What you save in money, however, expect to pay with your time. Since these are 2-Year programs meant to prepare students for work, you can expect a well designed program to be very intense and focus primarily on industry coursework and less on general education requirements. They do, in fact, only have two short years to get their students well enough prepared to compete against students graduating at the same time with four years worth of study behind them, so there is no room to waste time on course content that strays too far from that goal. Word of caution, a good Community College will provide curriculum and coursework that is extremely intense with a workload that can often be overwhelming due to the 2-Year nature of the program. Full time students can expect to spend anywhere between 24 to 40 hours per weeks just doing homework outside of class. With this in mind, students who plan on working while going to school are recommended to only work part-time to ensure enough time is set aside to learn and apply learning on a deep enough level to produce quality work. Too little time spent applying concepts learned on projects and assignments will equate to less visual maturity (especially in competing for jobs against graduates who’ve had four years to develop), a weak visual portfolio upon graduation and a less likelihood of competing against fellow graduates for industry work.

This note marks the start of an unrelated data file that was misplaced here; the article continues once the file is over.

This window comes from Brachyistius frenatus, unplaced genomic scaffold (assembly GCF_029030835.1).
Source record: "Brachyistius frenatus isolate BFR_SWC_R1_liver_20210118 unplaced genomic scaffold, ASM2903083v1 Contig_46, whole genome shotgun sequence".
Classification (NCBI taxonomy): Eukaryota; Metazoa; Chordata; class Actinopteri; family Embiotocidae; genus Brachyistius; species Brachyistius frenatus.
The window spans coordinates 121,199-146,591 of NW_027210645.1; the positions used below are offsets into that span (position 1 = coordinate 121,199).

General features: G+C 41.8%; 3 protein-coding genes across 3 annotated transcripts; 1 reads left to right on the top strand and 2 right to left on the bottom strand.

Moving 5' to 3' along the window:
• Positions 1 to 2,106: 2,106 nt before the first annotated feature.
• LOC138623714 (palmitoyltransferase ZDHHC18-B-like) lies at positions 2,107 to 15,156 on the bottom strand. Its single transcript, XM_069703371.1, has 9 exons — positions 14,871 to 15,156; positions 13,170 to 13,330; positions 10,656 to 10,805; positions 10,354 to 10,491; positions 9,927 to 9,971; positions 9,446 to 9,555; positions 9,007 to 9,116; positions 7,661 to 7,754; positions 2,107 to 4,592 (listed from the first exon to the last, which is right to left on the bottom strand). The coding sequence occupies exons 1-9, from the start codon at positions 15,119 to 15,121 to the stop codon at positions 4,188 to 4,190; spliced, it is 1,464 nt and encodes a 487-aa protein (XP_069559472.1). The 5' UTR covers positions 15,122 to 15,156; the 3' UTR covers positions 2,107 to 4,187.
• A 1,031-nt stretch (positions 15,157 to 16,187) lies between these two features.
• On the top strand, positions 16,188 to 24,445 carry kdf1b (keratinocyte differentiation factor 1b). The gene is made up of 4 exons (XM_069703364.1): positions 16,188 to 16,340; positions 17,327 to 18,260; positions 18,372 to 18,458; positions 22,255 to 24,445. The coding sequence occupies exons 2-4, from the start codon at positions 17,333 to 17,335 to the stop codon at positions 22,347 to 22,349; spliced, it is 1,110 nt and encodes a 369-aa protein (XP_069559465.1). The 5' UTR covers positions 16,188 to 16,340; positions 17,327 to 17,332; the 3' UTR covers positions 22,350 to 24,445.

For AS Degree graduates who have put in their time in a high-quality Community College graphics program and have matured to impressive visual communicators, don’t be too concerned if the job descriptions you’re reading for entry-level Graphic Designers state “Bachelor’s Degree Required”. Really, what they’re wanting is to only encourage job candidates with the necessary visual, conceptual and technical skills to apply. Unfortunately, since many schools only offering AS Degrees have weak programs (and therefore weak graduates), it is not uncommon to be up against a negative stigma that has developed in many regions in the United States that don’t have exposure to a strong Community College Graphic Design Program or who are unaware of the impressive reputation some Community Colleges have earned elsewhere in the country. With this in mind, it is even more so important for graduates of Community College Graphic Design Programs to develop their self-promotional material, resume and portfolio in such a way to educate hiring professionals regarding the quality of their work and the education received regardless of the type of degree. No pressure.

d. Public 4-Year Colleges/Universities and Private REGIONALLY Accredited Design Schools: 4-Year schools (public or private with proper REGIONAL accreditation) offering Bachelor’s Degrees and Master’s Degrees in Graphic Design-related fields are the type most often referred to as required in job descriptions. Just with other types of schools already mentioned, the schools within these categories also have their pros and cons and also require research on behalf of the degree-seeking candidate prior to enrollment regarding the quality of the program, degree emphasis and institutional goals. As you might guess, if you’ve read this far, not all schools are created equal and not all schools provide the same learning opportunities due to differing institutional goals regarding graduates, design of the program, cost and quality of the faculty.